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U v. riaa: Motion to Quash Subpoena

Professor Nesson,
I am a freshman at the University of Alabama, and last week the
University forwarded “pre-lawsuit” letters from the RIAA to fourteen
students, and one of them happens to be my good friend. I have found
that the University of Alabama has the best interests of its students
at heart, but I think some lack of understanding about this issue was
shown on the University’s part when these letters were forwarded. I
read an op-ed you helped write in May of this year
(, and I wish
that our administrators would take a similar view of this situation.
The RIAA is clearly afraid to go after Harvard, no doubt because it
knows it would face a hard fight (that they would probably lose) in
doing so. I’m afraid that our administration just wants to take the
easy way out. It’s like they think “Ok well the law says this, and we
don’t want our school to look like it is causing trouble, so here’s
this letter, sorry.” We’re only 18 years old, so the idea of this huge
and powerful association coming after us is intimidating to say the
least. Basically, I want to let the U of A know that our students need
more support. However, I can already see the email they would send back
to me. It would say that the University makes its students a priority
and everything is being done to handle this situation in the best way
possible. So I guess I just want some advice on what to do…if
anything at all.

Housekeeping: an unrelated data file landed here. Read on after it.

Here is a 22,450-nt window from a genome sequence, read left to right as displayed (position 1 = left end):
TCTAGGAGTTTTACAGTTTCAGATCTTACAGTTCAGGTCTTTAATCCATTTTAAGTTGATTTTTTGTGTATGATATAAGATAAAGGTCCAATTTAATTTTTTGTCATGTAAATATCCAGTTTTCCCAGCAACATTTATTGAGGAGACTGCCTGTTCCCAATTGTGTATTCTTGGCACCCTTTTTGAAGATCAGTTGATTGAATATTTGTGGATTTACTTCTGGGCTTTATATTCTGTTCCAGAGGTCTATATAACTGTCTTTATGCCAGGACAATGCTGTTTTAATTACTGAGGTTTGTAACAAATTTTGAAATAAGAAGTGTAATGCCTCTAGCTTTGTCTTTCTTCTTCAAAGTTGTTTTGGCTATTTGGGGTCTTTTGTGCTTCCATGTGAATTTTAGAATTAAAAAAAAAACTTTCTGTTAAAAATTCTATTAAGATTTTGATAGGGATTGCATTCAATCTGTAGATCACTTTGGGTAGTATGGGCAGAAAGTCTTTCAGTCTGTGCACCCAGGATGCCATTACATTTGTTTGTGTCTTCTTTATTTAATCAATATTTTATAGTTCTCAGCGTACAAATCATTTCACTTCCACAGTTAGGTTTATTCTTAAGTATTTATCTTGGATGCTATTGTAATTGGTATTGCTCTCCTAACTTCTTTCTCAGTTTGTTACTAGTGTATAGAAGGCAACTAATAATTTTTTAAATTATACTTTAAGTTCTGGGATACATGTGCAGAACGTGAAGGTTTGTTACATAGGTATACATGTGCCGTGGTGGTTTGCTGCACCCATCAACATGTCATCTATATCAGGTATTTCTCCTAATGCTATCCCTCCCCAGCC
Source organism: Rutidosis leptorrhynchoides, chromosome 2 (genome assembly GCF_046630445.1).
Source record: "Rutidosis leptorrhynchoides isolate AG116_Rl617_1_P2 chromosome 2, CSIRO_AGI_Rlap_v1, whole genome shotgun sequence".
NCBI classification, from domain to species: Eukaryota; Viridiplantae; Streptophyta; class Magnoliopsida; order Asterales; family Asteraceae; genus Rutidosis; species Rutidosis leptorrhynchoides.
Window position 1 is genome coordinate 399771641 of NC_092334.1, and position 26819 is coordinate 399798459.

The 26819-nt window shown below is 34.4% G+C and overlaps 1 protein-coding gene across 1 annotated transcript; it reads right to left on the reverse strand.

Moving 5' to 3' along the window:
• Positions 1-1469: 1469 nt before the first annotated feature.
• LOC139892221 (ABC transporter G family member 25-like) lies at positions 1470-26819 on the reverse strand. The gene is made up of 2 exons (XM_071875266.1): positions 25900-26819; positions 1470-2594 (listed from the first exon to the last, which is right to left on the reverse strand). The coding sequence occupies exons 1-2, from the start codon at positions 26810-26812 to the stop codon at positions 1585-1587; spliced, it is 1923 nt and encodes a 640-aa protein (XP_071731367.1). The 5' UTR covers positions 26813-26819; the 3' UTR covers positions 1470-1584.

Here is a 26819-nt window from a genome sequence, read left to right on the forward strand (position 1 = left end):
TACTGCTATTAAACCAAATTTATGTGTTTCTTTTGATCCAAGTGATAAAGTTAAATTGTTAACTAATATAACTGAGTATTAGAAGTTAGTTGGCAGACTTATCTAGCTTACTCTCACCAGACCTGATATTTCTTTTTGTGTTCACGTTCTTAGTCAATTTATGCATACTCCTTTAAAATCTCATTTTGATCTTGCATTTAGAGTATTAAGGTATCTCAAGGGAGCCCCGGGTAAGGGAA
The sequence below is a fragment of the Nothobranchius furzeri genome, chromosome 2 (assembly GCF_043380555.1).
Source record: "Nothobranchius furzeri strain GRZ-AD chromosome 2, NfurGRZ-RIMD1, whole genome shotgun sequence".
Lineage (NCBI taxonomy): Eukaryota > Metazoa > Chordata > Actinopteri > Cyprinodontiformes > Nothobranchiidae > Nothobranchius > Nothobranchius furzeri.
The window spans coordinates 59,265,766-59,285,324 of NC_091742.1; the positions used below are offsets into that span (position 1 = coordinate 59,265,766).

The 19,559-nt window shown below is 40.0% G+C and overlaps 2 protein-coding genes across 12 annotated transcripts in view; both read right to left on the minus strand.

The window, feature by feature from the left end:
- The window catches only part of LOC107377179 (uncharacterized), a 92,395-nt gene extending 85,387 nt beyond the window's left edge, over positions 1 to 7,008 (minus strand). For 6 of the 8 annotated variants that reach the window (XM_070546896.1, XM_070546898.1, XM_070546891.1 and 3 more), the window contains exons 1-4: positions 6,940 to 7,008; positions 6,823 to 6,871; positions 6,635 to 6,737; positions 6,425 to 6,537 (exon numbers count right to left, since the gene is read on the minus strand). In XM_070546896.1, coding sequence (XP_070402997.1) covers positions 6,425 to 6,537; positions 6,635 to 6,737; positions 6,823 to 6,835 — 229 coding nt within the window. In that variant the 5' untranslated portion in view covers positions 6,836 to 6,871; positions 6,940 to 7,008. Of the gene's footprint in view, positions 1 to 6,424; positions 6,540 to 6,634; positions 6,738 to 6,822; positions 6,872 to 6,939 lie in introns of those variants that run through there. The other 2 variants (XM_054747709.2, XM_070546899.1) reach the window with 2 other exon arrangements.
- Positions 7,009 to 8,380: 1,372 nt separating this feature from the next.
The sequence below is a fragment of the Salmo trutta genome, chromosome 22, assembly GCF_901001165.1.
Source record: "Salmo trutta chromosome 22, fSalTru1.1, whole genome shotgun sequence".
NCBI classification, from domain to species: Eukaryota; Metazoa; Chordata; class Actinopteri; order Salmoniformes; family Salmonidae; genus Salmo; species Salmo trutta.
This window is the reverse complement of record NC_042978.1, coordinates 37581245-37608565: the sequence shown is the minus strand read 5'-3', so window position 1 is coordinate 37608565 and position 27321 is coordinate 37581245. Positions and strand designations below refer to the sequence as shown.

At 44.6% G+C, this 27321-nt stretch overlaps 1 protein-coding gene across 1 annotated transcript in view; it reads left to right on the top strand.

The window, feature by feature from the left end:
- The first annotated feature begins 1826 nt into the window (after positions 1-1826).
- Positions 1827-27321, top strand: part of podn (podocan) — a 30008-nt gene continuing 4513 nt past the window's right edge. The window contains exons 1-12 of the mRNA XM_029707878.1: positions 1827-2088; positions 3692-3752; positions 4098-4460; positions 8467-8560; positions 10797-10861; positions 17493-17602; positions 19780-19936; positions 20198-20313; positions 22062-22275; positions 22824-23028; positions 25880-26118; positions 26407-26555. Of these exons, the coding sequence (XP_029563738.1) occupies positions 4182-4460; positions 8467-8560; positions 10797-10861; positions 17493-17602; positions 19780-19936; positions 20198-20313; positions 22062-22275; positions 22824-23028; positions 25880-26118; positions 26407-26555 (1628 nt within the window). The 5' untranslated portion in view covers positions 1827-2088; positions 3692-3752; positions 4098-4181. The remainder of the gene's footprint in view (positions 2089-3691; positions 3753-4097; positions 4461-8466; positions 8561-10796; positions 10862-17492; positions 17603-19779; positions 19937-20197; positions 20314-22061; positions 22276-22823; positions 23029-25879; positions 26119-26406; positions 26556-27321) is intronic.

Elena Roca

dear elena,
the pressure point in the RIAA’s assault on universities is the subpoena to the university for the names of students to fill in the blanks on their john and jane doe law suits. it is at that point that the university has an opportunity to resist in a court of law. without resistance by the university the students are lost. without resistance by the university the university itself signs on to be industry’s copyright police under a legal regime that all the world knows makes no sense in an internet age.

i’ve blogged it. the federal rules of civil procedure which would guide the motion to quash instructs the judge to allow the university to demonstrate that the enforcement of the subpoena imposes an undue burden on the university. enforcement of one subpoena means, of course, enforcement of all like subpoenas, so that the whole policy of the university is forced to conform, and if one university, then all university unless one resists. the question for the future is: do we prefer a world in which the dead hand of the past in the form of bloated copyright law wielded and preserved by riaa’s litigation campaign changes university for ever — or should we preserve the open trusting scholarly relationships and roles in college campus life by recognizing their loss as an undue burden the music industry is imposing by its strategy of enforcement of outmoded law.

see if you can interest the crimson white in picking up this correspondence. crimson white for alabama. crimson for harvard.


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